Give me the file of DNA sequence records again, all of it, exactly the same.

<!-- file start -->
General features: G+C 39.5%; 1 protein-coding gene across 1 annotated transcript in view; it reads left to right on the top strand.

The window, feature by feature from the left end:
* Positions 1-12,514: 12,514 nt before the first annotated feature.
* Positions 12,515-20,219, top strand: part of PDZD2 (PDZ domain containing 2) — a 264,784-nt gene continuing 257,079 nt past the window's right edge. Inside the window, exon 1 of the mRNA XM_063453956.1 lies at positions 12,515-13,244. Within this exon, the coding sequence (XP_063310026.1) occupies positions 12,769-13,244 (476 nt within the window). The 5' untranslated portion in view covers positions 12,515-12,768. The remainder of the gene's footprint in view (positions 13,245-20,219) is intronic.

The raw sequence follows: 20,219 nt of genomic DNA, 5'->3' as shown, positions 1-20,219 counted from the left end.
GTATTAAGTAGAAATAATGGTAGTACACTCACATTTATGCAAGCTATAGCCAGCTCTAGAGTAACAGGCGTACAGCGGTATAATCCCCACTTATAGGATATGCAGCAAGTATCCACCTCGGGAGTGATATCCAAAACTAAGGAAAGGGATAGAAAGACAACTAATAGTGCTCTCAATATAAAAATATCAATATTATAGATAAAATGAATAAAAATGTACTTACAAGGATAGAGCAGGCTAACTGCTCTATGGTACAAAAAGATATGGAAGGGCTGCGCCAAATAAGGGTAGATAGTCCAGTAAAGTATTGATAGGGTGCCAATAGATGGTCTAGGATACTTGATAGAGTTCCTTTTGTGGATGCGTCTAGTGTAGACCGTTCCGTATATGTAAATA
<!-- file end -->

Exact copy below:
General features: G+C 39.5%; 1 protein-coding gene across 1 annotated transcript in view; it reads left to right on the top strand.

The window, feature by feature from the left end:
* Positions 1-12,514: 12,514 nt before the first annotated feature.
* Positions 12,515-20,219, top strand: part of PDZD2 (PDZ domain containing 2) — a 264,784-nt gene continuing 257,079 nt past the window's right edge. Inside the window, exon 1 of the mRNA XM_063453956.1 lies at positions 12,515-13,244. Within this exon, the coding sequence (XP_063310026.1) occupies positions 12,769-13,244 (476 nt within the window). The 5' untranslated portion in view covers positions 12,515-12,768. The remainder of the gene's footprint in view (positions 13,245-20,219) is intronic.

The raw sequence follows: 20,219 nt of genomic DNA, 5'->3' as shown, positions 1-20,219 counted from the left end.
GTATTAAGTAGAAATAATGGTAGTACACTCACATTTATGCAAGCTATAGCCAGCTCTAGAGTAACAGGCGTACAGCGGTATAATCCCCACTTATAGGATATGCAGCAAGTATCCACCTCGGGAGTGATATCCAAAACTAAGGAAAGGGATAGAAAGACAACTAATAGTGCTCTCAATATAAAAATATCAATATTATAGATAAAATGAATAAAAATGTACTTACAAGGATAGAGCAGGCTAACTGCTCTATGGTACAAAAAGATATGGAAGGGCTGCGCCAAATAAGGGTAGATAGTCCAGTAAAGTATTGATAGGGTGCCAATAGATGGTCTAGGATACTTGATAGAGTTCCTTTTGTGGATGCGTCTAGTGTAGACCGTTCCGTATATGTAAATA